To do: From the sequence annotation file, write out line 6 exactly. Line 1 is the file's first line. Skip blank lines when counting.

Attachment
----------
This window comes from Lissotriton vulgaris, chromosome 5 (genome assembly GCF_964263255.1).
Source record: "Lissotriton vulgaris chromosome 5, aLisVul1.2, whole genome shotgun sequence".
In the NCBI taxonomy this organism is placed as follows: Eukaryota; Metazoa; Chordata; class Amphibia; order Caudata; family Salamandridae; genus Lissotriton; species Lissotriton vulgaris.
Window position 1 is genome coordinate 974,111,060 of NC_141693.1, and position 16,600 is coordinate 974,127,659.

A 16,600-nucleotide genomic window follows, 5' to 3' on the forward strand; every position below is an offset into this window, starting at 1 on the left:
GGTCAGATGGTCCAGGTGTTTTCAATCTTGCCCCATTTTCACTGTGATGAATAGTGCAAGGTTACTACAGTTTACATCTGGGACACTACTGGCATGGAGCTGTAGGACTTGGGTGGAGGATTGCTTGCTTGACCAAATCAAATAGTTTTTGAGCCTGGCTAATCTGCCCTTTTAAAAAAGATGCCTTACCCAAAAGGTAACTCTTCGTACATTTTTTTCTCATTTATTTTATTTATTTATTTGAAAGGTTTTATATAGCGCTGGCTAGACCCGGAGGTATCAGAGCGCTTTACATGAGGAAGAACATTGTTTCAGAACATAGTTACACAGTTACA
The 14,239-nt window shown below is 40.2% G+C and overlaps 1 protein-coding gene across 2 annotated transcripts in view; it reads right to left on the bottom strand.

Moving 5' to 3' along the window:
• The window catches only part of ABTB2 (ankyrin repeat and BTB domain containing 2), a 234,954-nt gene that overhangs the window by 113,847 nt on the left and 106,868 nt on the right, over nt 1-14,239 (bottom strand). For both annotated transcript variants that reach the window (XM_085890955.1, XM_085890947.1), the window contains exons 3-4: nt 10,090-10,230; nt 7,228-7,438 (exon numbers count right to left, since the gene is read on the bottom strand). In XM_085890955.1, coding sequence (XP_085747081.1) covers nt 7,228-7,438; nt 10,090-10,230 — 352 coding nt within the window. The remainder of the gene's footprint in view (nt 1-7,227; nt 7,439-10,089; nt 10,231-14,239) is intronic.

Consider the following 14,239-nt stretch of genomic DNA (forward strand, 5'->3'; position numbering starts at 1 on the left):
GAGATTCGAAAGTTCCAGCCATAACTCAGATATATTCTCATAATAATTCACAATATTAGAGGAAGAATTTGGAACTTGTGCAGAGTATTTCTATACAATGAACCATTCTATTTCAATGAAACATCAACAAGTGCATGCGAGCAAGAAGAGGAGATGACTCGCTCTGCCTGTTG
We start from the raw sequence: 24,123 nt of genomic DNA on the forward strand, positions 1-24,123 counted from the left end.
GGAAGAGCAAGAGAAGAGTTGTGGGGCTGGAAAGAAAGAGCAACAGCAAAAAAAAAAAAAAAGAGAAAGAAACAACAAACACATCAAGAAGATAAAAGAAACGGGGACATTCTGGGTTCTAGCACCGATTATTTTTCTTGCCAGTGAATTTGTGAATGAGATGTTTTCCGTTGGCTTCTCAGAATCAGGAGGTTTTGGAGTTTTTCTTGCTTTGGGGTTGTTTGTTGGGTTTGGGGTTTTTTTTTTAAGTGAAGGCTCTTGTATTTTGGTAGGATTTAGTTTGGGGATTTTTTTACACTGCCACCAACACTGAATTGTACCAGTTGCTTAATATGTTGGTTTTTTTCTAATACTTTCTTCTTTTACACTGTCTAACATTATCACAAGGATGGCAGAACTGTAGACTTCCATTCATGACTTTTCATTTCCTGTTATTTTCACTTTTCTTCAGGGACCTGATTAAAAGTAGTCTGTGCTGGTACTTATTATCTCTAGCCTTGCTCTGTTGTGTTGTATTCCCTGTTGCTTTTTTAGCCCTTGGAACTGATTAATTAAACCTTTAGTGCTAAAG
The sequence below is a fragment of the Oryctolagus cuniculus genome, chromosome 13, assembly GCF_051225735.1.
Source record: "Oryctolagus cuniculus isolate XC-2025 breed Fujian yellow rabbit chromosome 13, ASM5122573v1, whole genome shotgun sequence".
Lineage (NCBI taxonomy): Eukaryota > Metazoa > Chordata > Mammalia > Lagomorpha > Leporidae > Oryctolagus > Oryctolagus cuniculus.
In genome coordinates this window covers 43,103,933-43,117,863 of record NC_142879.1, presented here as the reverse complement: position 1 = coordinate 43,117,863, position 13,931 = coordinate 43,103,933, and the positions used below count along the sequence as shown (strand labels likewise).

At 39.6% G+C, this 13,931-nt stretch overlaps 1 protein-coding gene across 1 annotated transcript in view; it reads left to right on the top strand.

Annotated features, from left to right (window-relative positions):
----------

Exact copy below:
GGTCAGATGGTCCAGGTGTTTTCAATCTTGCCCCATTTTCACTGTGATGAATAGTGCAAGGTTACTACAGTTTACATCTGGGACACTACTGGCATGGAGCTGTAGGACTTGGGTGGAGGATTGCTTGCTTGACCAAATCAAATAGTTTTTGAGCCTGGCTAATCTGCCCTTTTAAAAAAGATGCCTTACCCAAAAGGTAACTCTTCGTACATTTTTTTCTCATTTATTTTATTTATTTATTTGAAAGGTTTTATATAGCGCTGGCTAGACCCGGAGGTATCAGAGCGCTTTACATGAGGAAGAACATTGTTTCAGAACATAGTTACACAGTTACA